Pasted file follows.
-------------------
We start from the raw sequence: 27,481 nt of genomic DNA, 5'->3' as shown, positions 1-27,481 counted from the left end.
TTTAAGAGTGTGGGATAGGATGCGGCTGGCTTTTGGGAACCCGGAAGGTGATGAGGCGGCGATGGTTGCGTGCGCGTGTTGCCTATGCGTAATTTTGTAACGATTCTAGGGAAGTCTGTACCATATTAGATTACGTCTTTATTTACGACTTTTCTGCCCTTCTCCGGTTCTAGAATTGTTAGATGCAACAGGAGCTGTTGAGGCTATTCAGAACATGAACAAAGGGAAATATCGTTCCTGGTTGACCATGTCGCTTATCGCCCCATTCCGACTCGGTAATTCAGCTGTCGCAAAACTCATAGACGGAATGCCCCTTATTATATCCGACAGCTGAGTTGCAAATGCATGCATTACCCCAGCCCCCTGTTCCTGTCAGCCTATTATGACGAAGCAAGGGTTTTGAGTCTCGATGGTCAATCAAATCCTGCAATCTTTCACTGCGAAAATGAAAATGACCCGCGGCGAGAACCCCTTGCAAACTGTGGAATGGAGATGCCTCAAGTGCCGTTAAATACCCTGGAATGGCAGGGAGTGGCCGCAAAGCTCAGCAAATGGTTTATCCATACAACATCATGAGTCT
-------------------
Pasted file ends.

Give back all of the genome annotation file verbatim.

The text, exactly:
We start from the raw sequence: 27,481 nt of genomic DNA, 5'->3' as shown, positions 1-27,481 counted from the left end.
TTTAAGAGTGTGGGATAGGATGCGGCTGGCTTTTGGGAACCCGGAAGGTGATGAGGCGGCGATGGTTGCGTGCGCGTGTTGCCTATGCGTAATTTTGTAACGATTCTAGGGAAGTCTGTACCATATTAGATTACGTCTTTATTTACGACTTTTCTGCCCTTCTCCGGTTCTAGAATTGTTAGATGCAACAGGAGCTGTTGAGGCTATTCAGAACATGAACAAAGGGAAATATCGTTCCTGGTTGACCATGTCGCTTATCGCCCCATTCCGACTCGGTAATTCAGCTGTCGCAAAACTCATAGACGGAATGCCCCTTATTATATCCGACAGCTGAGTTGCAAATGCATGCATTACCCCAGCCCCCTGTTCCTGTCAGCCTATTATGACGAAGCAAGGGTTTTGAGTCTCGATGGTCAATCAAATCCTGCAATCTTTCACTGCGAAAATGAAAATGACCCGCGGCGAGAACCCCTTGCAAACTGTGGAATGGAGATGCCTCAAGTGCCGTTAAATACCCTGGAATGGCAGGGAGTGGCCGCAAAGCTCAGCAAATGGTTTATCCATACAACATCATGAGTCT